The Opera Theatre of Saint Louis concluded the celebrated first run of Champion a little more than a month ago. The opera is based on the life of the just-departed Hall of Fame Boxer Emile Griffith, who passed away in a Long Island nursing home on July 23. Griffith and Champion are also subjects of RFT's cover story this week.
The fight was in Madison Square Garden on March 24, 1962. During the weigh-in, Benny Paret called Griffith a "faggot" in Spanish. There were persistent rumors that Griffith was bisexual (the rumors were true). But for the first eleven rounds it seemed like a tame -- even boring -- welterweight championship match between the two men. But there was nothing boring about the twelfth round.
Griffith and Paret had split their last two matches, with Griffith first taking the championship belt in the first and losing it the next time they met. In the 1962 fight, Griffith was a challenger.
The twelfth round ended with Paret unconscious on the mat and dead ten days later.
Paret probably shouldn't have even been in the fight after having taken a truly awful loss only a few months before. He had apparently complained of headaches before the 1962 fight, but went on anyway. Paret left behind a wife and son.
You can see the videos on the next page. If you're inclined, you can also watch the entire hour-long fight.
Note: The video isn't gory or "graphic," but it is brutally violent. Just as the announcer drolly remarks, "This is probably the tamest round of the entire fight," Griffith delivers a hammering right-hand blow to Paret's face, backing him further into the corner.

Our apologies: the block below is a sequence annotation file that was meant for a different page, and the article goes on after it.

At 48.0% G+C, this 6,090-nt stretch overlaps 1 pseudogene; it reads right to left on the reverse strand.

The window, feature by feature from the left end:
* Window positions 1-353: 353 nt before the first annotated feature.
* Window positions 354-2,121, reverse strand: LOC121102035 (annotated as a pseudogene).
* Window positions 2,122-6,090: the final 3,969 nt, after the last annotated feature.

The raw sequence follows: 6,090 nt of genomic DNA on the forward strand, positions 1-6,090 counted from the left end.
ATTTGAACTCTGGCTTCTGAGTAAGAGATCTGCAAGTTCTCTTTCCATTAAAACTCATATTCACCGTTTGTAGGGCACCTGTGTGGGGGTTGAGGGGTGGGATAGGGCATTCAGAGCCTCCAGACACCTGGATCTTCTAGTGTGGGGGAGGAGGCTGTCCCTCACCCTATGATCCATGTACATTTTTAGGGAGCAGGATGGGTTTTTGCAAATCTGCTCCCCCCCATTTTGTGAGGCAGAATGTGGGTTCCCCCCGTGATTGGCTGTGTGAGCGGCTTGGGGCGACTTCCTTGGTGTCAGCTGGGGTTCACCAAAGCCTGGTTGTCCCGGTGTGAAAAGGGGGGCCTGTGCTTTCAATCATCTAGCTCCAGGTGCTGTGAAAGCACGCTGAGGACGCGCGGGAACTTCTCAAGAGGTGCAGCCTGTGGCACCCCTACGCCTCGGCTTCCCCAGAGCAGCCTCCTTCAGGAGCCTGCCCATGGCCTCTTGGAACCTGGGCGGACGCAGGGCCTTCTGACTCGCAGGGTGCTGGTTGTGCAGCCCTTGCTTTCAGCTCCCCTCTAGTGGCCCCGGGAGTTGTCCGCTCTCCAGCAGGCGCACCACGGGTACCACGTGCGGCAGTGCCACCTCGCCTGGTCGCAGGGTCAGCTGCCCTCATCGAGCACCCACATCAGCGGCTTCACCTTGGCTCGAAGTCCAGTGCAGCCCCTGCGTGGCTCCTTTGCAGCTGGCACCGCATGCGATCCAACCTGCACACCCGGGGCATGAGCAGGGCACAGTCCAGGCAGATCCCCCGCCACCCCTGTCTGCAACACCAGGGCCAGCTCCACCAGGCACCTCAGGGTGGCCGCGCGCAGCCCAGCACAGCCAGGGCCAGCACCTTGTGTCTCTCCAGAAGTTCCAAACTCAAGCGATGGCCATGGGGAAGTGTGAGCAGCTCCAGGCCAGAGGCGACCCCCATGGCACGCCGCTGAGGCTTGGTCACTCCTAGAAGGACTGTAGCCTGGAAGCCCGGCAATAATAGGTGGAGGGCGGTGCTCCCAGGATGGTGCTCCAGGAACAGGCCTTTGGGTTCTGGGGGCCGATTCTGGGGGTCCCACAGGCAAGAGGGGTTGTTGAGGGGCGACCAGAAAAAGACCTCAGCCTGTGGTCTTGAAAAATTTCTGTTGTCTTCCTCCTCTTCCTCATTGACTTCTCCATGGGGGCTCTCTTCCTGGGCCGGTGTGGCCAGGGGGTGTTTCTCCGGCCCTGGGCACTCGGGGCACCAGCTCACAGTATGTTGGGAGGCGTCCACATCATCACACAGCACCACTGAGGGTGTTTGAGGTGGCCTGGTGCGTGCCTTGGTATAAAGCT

In the next eighteen seconds Griffith hits Paret around 25 times. It's the body shots that are hardest to watch, when Griffith is actually holding Paret's body as he punches into the slumping boxer's torso over and over.
Continue to watch footage of actual fight.
This clip shows the final deciding seconds of the fight and the immediate aftermath.
This is the entire fight:
Riverfront Times works for you, and your support is essential.
Our small but mighty local team works tirelessly to bring you high-quality, uncensored news and cultural coverage of St. Louis and beyond.
Unlike many newspapers, ours is free – and we'd like to keep it that way, because we believe, now more than ever, everyone deserves access to accurate, independent coverage of their community.
Whether it's a one-time acknowledgement of this article or an ongoing pledge, your support helps keep St. Louis' true free press free.